Control And Self-efficacy, Correlates Of Perceived Control, Processes Of Control, Perceived Control In Aging
Healthy and successful individuals often have a strong sense that they are in control of their lives and the world around them. Likewise, men and women who feel that they are in control of their lives tend to be healthy and successful. An individual's perception of his or her ability to be effective in the world, what psychology textbooks refer to as perceived control, is widely studied because it has such an important, and sometimes obvious, impact on an individual's physical and mental health. Perceived control reflects the degree to which an individual believes that a situation is controllable and that he or she has the skills necessary to bring about a desired (or avoid an undesired) outcome. There are two fundamental aspects: contingency (i.e., does the person believe that this outcome is controllable?) and competence (i.e., does the person perceive himself or herself as capable of producing the desired, or suppressing the undesired, event?).
Perceived control differs from objective control in that it focuses on a person's subjective perception (i.e., what the person believes is accepted as the reality for that individual, regardless of the actual control available). When people perceive themselves to be in control, but are not, it is called an illusion of control. A number of studies have investigated illusions of control. However, because the amount of control actually available is often not known, the practicality of examining this aspect of control has been questioned. Overall, research points to a fundamental difference between the actual control available in a situation and a person's perception of control; the perception of control (whether accurate or not) influences people's behaviors and emotions more strongly than actual control.
Historically, control beliefs, studied as locus of control, were conceived of as unidimensional, with internal control on one end of the continuum and external control on the other. Deriving his work from social learning theory, Dr. Julian Rotter developed the Internal-External scale in the 1960s. The Internal-External Scale utilized a forced-choice format questionnaire, and individuals were divided into those with either internal or external control beliefs. Those with an internal orientation believed that their own actions could produce desired outcomes, whereas those with an external view expected external forces (e.g., chance) to produce outcomes. This traditional conceptualization focused on what people believed caused events, irrespective of their perceived abilities to bring forth or prevent the events. In other words, this conceptualization lacked the component of competence.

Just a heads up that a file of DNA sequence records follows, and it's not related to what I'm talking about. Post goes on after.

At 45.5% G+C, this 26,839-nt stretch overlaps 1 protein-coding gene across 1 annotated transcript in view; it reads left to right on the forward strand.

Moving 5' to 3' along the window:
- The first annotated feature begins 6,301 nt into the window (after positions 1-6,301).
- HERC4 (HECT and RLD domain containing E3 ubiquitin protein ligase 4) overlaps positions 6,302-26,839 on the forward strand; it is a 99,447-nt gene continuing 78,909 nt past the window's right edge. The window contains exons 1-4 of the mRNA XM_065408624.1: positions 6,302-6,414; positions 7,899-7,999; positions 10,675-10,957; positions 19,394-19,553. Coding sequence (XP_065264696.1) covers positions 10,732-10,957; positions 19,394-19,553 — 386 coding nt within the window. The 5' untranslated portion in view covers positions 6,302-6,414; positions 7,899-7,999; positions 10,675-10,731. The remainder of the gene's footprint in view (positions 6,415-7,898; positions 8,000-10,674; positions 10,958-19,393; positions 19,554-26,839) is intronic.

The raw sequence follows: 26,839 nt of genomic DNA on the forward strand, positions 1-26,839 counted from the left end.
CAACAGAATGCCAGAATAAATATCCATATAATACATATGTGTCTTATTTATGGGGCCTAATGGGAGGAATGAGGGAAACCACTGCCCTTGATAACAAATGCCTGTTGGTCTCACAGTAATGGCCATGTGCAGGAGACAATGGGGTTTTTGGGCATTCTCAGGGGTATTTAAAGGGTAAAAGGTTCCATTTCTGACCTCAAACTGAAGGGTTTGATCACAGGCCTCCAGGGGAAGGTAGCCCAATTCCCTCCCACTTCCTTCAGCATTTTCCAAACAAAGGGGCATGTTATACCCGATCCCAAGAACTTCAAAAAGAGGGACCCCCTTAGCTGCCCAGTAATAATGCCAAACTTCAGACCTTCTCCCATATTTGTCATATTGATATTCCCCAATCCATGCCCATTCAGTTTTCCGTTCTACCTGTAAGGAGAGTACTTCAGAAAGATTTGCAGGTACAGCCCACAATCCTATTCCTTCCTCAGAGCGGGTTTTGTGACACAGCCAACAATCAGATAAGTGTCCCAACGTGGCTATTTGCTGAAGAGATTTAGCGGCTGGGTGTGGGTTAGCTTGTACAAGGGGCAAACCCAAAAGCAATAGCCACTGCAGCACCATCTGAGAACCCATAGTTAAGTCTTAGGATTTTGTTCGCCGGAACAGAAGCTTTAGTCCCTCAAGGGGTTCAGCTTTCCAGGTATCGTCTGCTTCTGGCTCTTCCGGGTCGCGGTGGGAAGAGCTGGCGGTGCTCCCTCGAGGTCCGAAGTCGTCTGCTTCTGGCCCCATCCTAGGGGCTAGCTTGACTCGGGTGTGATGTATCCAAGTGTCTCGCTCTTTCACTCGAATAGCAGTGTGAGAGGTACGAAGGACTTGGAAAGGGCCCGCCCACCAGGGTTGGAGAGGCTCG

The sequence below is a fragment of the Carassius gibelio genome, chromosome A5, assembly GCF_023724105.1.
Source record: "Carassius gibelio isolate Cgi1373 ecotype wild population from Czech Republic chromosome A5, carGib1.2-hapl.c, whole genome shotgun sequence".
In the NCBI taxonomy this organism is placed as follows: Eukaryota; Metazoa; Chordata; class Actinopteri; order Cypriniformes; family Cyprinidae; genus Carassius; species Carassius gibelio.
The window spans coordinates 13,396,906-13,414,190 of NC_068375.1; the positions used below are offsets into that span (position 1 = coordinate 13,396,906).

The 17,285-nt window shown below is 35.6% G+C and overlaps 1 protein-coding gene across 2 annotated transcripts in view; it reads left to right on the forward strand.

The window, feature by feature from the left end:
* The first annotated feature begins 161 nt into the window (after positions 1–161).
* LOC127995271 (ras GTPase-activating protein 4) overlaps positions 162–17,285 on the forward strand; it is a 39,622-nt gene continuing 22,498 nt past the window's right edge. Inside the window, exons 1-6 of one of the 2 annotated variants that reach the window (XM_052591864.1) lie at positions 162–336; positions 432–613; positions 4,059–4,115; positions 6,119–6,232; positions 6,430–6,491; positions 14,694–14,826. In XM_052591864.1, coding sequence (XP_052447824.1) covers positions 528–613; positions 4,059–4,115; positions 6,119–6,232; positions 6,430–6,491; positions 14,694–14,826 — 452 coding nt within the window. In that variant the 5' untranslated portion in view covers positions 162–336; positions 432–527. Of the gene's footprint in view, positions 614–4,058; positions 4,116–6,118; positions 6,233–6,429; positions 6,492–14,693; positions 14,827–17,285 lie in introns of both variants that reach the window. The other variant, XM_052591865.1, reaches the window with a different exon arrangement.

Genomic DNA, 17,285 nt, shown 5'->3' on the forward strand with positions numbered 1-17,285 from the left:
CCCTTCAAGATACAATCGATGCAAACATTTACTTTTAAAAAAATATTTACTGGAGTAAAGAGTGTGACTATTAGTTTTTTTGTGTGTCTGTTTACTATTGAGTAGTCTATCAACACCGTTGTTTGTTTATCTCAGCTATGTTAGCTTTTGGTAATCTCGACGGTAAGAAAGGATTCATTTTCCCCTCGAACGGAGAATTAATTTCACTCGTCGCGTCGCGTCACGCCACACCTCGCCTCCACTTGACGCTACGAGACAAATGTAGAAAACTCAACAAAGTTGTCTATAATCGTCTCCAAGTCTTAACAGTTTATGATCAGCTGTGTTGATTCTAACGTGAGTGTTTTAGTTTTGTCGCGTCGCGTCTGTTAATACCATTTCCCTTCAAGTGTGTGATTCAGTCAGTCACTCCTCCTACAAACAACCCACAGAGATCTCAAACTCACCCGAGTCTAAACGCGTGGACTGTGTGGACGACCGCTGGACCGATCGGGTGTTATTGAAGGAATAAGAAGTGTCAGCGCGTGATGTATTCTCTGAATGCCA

Locus of control has since been expanded, and is now called by many different names, including primary/secondary control, sense of control, control beliefs, decisional control, control motivation, self-efficacy, self-directedness, self-determination, choice, decision, mastery, autonomy, helplessness, and explanatory style (see Skinner for a thorough compilation of terms falling under the rubric of control). Researchers now believe control beliefs are multidimensional, with internal and external beliefs independent. In Dr. Hanna Levenson's model (developed in 1972), there are three dimensions related to how a person views the cause of an event: internal or personal mastery ("It's due to me"), chance ("It's luck"), and powerful others ("It's due to others").
Rather than simply assessing beliefs about the controllability of a situation, modern conceptualizations also measure competence. That is, if people have a strong sense of control, they will likely believe not only that the outcome is dependent on their behavior but also that they have the ability to engage successfully in relevant actions. Further, perceived control is measured in both general (e.g., control over life in general) and specific domains (e.g., control over health, intellectual functioning, memory, and interpersonal relations). Domain-specific measures have helped to clarify complex relationships; for example, while there are typically no age differences on generalized measures of control, age differences have been found in domain-specific control beliefs in the areas of health and intelligence, with older adults showing decrements in these domains.
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